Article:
NCC warns on chat rooms, social networking sites’ risks for children

The Nigerian Communications Communication (NCC has said 97 per cent of Nigerian children are at risk of unwanted sexual approaches through online chat rooms, social networking sites and emails.

It also said that 89 per cent of the children were being sent sexual images or content.

The commission said these in a report titled ‘Study on young children and digital technology: a survey across Nigeria’ published on its website on Friday.

This study describes how children consume digital technology in Nigeria, with the respondents between the ages of four and 16 years of age.

The study also explored children’s device ownership, usage and benefits alongside their awareness of the risks and challenges.

It said, “The survey discovered that unwanted sexual approach in a chat room, social networking site or email is considered as the biggest threat online by 97 per cent of the 11-16 year-olds in Nigeria.

“This is followed closely by being sent sexual images or content at 89 per cent.”

It added, “Cyberbullying, incidentally, is not a threat rated highly by the children as only 30 per cent considers it a threat worth worrying about.

“The children also do not consider the possibility of someone taking unwanted photos of them and circulating them online as a major concern hence only 35 per cent put it forward as a threat.”

The report further disclosed that 90 per cent of the respondents had been exposed to cyber risks.

It said, “The study found that 90 per cent of 4-16 year-olds across the country has been exposed, at least once, to one or more of the rampant cyberrisks.

“This level of exposure has prompted some sector practitioners to declare that children globally are in the middle of a cyber risks pandemic.”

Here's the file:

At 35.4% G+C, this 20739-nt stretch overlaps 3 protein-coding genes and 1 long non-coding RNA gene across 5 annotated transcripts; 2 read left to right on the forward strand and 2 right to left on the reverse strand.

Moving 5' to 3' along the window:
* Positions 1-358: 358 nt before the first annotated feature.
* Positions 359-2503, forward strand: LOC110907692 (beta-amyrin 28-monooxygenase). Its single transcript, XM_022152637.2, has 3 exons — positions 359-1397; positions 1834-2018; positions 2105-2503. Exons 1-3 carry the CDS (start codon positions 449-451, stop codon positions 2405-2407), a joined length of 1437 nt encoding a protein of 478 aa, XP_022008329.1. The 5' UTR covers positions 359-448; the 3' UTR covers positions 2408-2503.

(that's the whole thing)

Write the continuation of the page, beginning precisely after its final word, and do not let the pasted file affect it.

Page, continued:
It also revealed that children with mobile phones were more prone to cyber risks.

“Children who own mobile phones and actively engage in social media have 70 per cent likelihood to be exposed to at least one cyber risk including cyberbullying, privacy invasion, hacking, digital misinformation, video game addiction, offline meetings and online sexual behaviours,” it revealed.

According to the report, despite the fact that several children spent a significant amount of time, most of them get little or no supervision or guidance regarding their online activities from their parents or guardians.

NCC said, “Evidently, majority of children in Nigeria receive little or no curation with their online activities from either parents or guardians.

“Most parents appear not to have rules about their children’s Internet use particularly with time limits and site restrictions.

“The survey revealed that no conversation happens between parents and 50 per cent of the 11-16 years-old children about their activities online.”

According to the report, only in the 4-10 years-old group does 76 per cent talk openly and regularly with parents about their online activities.

It added that even among the 4-10 years-old children, there was five per cent that said conversation with parents about their online activities never occurred.

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